A new study has disproved a widely believed theory that women in labour demand Caesarean operations as they involve lesser pain.
A research team at the Royal College of Obstetricians and Gynaecologists looked at data for more than 620,000 single baby births in England in 2008 at 146 NHS Trusts.
Of these, 147,726 were delivered by caesarean, the most common reason being medical. Nine out of 10 women with a breech baby had one, and 71 percent of women who had previously had a Caesarean opted to have another.
Caesarean it is still regarded as major surgery, and like any major operation, it carries the risk of bleeding and infection, and the wound can also make it harder for a new mother to cope in the first few weeks following birth.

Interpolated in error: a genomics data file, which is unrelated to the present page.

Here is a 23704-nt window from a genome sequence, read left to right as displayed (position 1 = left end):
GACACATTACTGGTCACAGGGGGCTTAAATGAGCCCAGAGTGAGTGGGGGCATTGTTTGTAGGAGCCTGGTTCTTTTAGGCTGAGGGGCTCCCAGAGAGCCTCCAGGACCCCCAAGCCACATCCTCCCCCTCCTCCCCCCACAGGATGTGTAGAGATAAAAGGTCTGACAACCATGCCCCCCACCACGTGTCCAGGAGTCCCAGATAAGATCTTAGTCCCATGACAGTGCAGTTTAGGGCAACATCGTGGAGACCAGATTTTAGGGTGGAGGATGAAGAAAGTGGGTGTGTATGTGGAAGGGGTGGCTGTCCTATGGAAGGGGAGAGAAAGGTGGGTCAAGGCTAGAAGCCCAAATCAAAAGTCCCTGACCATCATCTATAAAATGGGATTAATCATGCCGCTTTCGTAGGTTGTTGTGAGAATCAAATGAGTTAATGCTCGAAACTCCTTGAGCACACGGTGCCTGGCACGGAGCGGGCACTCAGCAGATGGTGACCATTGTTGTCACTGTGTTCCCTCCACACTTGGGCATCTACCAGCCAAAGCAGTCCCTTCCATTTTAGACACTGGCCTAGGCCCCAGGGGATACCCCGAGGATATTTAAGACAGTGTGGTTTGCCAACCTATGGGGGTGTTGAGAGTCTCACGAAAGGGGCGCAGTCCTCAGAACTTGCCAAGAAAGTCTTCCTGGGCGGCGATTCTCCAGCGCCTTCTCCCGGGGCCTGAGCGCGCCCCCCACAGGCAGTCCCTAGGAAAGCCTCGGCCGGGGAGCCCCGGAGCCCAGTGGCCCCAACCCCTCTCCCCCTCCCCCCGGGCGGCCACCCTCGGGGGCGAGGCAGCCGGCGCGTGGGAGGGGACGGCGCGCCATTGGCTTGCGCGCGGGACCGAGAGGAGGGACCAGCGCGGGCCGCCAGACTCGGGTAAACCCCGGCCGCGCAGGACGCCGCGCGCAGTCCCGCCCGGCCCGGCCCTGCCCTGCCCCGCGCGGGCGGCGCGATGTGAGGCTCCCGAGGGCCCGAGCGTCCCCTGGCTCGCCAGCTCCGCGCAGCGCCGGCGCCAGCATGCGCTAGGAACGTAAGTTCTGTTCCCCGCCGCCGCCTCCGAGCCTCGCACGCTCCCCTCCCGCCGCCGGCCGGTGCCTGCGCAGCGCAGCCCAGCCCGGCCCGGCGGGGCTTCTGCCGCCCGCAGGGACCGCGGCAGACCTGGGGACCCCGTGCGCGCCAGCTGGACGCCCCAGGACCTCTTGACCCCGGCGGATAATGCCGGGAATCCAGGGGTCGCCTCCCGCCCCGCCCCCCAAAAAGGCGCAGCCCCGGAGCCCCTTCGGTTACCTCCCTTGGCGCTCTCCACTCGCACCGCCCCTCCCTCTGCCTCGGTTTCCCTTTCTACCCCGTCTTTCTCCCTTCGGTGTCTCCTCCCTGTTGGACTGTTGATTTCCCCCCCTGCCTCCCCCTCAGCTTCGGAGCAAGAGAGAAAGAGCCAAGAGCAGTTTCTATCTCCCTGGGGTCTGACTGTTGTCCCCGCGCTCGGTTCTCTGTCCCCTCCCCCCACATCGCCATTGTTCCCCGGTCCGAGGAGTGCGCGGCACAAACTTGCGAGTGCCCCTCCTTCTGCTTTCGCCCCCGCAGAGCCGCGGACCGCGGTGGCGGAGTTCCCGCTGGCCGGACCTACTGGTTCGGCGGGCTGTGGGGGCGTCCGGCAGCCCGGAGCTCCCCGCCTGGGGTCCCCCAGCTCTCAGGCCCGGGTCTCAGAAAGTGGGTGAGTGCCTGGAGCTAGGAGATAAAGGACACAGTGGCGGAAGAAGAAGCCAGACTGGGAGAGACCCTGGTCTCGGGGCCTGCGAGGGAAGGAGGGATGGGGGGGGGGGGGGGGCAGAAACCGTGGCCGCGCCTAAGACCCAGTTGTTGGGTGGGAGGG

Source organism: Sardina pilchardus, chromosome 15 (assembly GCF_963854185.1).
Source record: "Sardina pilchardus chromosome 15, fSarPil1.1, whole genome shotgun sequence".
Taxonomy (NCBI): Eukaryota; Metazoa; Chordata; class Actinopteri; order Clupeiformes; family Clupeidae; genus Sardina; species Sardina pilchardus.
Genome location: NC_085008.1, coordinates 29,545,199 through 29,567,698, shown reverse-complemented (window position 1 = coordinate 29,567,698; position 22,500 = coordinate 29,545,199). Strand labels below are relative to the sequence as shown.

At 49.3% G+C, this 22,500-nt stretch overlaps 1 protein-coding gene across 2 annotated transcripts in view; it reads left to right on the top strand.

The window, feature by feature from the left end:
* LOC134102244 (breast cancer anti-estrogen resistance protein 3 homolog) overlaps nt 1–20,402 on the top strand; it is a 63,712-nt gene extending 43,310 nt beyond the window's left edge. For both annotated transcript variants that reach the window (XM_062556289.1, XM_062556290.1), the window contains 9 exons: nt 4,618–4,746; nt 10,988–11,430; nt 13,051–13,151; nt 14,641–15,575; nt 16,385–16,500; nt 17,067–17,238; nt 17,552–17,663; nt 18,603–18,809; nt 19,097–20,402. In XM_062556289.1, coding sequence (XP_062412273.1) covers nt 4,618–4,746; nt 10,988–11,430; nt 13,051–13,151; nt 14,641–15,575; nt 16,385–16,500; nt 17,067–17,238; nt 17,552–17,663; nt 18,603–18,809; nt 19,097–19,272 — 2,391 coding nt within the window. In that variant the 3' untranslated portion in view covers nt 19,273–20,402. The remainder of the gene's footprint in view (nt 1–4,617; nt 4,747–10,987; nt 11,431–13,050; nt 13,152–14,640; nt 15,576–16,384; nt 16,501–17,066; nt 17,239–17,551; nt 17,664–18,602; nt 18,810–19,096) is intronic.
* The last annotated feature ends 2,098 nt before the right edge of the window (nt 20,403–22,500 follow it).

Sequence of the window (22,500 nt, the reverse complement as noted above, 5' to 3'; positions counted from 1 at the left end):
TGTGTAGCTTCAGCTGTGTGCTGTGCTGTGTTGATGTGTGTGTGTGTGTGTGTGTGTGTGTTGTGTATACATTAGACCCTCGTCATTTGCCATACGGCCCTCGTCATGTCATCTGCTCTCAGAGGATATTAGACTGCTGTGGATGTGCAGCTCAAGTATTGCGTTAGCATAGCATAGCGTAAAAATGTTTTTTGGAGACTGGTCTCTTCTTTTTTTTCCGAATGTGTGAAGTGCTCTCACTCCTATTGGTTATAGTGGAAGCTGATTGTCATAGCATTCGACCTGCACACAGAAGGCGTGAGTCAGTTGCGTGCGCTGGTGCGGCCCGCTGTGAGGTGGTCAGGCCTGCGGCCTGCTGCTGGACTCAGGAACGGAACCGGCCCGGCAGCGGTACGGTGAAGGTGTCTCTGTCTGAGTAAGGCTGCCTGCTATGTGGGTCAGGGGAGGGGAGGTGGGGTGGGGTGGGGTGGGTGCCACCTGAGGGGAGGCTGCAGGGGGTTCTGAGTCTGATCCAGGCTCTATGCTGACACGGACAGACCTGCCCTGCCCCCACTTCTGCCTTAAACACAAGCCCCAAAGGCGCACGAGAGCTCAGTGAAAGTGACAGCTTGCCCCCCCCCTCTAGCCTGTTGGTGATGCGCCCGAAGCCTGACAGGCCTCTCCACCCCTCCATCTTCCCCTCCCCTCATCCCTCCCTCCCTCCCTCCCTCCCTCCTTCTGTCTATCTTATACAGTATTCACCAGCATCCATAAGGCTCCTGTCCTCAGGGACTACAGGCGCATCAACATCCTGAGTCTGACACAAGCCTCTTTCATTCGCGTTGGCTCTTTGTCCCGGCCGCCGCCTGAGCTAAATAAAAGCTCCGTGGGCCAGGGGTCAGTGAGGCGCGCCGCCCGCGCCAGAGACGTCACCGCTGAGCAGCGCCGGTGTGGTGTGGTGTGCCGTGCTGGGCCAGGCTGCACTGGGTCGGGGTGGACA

As such, it is generally reserved for cases in which the risks of delivering clearly outweigh the risks of a Caesarean.
"This research scotches the myth there is a large group of women clamouring for caesarean on demand," the BBC quoted Mary Newburn at National Childbirth Trust as saying.
With the increasing number of Caesarean deliveries, researchers believe that the lack of a precise medical definition for either 'foetal distress' or for abnormal or difficult labour in general, could be responsible as some doctors and midwives may be less prepared to allow labour to continue naturally as potential problems are spotted.
"Most women want to avoid major surgery if they have a good chance of a safe, straightforward birth, as is the case for the large majority of mothers," Newburn said.
The study is published in the British Medical Journal.